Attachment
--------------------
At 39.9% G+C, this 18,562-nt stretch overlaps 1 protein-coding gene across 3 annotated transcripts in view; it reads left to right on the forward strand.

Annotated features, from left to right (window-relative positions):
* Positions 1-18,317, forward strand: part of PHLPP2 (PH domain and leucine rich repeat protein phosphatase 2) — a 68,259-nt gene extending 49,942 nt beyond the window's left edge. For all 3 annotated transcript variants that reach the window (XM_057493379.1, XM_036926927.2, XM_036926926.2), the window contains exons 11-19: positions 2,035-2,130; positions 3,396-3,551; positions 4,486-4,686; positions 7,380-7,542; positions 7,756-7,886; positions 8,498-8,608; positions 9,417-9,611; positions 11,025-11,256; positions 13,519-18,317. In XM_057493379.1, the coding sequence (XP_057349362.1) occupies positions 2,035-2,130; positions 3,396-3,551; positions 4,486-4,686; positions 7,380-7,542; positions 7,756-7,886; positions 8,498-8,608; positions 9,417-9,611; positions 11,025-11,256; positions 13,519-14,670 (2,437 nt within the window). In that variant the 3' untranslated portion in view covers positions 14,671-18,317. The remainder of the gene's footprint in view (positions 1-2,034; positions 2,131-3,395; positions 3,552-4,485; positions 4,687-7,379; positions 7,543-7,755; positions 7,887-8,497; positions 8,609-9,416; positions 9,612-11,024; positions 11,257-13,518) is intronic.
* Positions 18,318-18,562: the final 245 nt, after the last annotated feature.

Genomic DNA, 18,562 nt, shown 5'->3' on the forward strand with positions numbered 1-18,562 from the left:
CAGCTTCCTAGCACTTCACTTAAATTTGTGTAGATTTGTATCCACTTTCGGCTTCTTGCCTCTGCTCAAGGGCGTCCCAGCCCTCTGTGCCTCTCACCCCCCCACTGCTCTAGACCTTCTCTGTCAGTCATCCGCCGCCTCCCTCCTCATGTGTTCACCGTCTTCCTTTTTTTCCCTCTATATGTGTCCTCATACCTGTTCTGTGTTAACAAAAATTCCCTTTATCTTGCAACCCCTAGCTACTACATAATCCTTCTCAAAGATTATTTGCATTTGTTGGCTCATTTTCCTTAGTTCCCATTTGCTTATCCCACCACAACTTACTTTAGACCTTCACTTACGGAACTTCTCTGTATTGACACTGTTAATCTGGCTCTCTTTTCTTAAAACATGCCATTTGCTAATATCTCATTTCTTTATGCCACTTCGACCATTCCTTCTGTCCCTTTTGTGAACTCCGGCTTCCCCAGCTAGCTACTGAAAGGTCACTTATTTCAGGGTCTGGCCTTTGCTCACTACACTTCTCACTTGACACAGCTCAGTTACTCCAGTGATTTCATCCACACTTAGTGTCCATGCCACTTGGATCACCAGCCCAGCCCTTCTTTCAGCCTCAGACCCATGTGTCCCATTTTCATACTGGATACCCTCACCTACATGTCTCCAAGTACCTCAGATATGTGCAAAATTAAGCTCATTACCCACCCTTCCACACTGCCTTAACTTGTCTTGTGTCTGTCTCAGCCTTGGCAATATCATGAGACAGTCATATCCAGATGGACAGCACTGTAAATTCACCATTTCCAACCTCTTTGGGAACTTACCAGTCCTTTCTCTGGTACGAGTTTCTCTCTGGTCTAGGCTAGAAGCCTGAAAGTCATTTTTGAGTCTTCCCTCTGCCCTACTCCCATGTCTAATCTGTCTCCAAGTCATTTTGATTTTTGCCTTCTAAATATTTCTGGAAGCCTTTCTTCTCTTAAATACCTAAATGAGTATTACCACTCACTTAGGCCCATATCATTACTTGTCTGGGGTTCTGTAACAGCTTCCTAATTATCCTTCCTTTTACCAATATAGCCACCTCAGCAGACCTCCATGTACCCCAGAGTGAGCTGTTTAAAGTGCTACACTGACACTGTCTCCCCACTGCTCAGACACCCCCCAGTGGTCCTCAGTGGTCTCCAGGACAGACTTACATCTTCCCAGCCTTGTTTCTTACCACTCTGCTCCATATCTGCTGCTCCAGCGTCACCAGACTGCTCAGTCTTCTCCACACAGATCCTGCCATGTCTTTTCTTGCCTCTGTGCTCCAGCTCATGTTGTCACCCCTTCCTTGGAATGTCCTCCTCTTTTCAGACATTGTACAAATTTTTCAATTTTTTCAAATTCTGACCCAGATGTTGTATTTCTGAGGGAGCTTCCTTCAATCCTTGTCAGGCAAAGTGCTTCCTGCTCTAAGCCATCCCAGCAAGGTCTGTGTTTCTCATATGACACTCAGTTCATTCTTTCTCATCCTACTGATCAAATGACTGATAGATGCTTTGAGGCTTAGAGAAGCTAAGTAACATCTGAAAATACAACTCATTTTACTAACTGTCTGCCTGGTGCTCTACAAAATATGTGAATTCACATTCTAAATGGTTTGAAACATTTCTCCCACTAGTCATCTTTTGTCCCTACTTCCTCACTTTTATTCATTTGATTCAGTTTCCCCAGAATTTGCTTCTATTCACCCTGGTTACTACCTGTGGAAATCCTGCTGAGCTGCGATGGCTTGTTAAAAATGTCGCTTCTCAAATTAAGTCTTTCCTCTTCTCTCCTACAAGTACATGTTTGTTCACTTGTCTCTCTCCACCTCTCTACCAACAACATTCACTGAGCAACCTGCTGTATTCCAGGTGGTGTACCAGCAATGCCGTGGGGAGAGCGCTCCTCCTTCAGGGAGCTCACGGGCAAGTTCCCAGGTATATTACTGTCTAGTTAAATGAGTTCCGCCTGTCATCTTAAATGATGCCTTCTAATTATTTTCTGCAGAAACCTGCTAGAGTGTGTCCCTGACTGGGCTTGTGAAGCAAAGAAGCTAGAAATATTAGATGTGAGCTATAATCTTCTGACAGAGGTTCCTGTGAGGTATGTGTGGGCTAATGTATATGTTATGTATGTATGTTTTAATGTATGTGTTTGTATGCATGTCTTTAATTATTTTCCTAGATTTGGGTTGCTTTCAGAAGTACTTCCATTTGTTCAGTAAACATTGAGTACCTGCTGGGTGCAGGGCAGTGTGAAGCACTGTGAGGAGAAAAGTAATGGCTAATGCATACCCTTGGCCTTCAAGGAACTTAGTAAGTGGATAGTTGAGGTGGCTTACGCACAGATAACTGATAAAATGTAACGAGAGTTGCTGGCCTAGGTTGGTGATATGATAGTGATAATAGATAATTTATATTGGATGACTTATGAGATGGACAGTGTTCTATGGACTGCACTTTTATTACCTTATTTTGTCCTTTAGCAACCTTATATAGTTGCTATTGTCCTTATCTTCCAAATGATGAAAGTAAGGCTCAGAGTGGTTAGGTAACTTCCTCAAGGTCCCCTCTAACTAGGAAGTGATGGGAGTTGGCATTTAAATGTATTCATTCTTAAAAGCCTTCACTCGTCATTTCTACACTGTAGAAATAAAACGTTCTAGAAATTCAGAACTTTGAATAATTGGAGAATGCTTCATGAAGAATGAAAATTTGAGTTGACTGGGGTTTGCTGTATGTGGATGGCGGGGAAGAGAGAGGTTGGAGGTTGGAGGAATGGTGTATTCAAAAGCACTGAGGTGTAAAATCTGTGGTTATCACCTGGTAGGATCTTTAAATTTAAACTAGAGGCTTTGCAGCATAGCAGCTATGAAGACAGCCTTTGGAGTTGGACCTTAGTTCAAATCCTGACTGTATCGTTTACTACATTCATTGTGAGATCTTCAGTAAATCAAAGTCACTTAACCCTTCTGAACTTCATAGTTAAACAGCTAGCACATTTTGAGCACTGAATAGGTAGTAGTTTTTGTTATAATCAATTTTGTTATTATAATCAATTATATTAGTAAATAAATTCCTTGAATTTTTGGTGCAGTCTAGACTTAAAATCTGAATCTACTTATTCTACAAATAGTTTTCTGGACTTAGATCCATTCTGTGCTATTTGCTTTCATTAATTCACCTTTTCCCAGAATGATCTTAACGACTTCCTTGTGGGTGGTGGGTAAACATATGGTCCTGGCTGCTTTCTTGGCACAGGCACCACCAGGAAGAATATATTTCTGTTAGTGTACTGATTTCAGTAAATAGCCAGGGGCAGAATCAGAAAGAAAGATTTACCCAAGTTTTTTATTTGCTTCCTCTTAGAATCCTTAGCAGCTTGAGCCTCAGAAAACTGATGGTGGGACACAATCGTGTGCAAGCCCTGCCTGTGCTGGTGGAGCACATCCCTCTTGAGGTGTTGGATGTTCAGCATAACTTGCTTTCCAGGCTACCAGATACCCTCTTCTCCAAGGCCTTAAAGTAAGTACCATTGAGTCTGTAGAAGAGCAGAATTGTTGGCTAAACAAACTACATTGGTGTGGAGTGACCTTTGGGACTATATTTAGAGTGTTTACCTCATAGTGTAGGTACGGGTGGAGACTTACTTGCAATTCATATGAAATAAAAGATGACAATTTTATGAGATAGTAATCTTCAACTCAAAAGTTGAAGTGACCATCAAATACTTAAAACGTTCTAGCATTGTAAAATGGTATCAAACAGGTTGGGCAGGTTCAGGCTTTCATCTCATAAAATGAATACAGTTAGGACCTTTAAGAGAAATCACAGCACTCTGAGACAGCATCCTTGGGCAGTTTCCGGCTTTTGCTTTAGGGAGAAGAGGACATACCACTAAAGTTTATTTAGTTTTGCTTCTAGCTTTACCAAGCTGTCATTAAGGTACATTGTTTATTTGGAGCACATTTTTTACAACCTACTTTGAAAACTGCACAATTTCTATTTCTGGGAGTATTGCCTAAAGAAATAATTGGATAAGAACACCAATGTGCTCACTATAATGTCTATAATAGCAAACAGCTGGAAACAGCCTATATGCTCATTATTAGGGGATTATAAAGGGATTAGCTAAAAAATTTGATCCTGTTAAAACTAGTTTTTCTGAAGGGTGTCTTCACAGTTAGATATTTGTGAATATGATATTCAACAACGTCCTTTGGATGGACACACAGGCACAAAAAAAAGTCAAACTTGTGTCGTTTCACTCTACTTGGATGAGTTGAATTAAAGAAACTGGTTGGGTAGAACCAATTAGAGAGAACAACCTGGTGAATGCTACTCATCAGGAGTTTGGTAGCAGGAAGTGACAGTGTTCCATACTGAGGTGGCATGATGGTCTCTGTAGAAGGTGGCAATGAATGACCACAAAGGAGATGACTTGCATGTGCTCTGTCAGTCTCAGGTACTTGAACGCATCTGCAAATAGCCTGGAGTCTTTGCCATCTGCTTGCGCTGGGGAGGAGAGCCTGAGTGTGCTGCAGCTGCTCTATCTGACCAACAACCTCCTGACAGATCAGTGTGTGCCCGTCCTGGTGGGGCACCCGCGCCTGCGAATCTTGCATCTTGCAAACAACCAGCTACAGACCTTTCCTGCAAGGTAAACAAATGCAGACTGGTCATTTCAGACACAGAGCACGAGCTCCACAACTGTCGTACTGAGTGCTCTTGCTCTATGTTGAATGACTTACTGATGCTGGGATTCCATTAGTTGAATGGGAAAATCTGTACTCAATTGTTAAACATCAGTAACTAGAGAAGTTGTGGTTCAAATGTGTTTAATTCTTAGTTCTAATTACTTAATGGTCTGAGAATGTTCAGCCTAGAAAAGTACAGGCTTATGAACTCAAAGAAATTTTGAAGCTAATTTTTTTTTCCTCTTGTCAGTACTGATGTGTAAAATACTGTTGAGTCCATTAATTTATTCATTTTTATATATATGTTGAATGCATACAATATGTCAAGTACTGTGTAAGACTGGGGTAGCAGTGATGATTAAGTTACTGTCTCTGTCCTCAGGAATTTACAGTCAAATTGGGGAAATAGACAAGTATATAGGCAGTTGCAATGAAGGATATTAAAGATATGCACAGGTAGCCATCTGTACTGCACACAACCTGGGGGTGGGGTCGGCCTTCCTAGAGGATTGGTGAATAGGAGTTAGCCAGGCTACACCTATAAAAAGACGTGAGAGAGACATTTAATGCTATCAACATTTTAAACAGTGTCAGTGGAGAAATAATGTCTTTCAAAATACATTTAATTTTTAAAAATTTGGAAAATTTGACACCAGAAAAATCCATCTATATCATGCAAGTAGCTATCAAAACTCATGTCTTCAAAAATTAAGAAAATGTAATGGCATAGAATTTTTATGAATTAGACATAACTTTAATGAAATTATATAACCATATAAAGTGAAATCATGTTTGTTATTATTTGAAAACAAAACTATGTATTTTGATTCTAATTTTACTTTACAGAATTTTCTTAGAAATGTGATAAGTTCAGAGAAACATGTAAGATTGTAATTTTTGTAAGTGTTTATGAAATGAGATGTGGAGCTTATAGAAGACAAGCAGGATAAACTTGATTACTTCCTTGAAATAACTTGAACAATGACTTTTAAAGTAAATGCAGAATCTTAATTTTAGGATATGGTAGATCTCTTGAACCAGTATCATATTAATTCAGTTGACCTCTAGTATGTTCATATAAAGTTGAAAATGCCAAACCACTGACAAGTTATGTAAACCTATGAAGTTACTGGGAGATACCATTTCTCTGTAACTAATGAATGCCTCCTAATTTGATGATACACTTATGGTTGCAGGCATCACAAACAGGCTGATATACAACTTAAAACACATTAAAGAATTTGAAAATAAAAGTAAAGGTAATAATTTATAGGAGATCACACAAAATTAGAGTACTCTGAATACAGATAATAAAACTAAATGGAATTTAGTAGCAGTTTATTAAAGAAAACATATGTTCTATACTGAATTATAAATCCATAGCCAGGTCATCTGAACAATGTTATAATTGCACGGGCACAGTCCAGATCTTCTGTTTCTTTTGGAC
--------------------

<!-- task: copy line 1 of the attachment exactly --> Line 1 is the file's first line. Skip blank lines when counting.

At 39.9% G+C, this 18,562-nt stretch overlaps 1 protein-coding gene across 3 annotated transcripts in view; it reads left to right on the forward strand.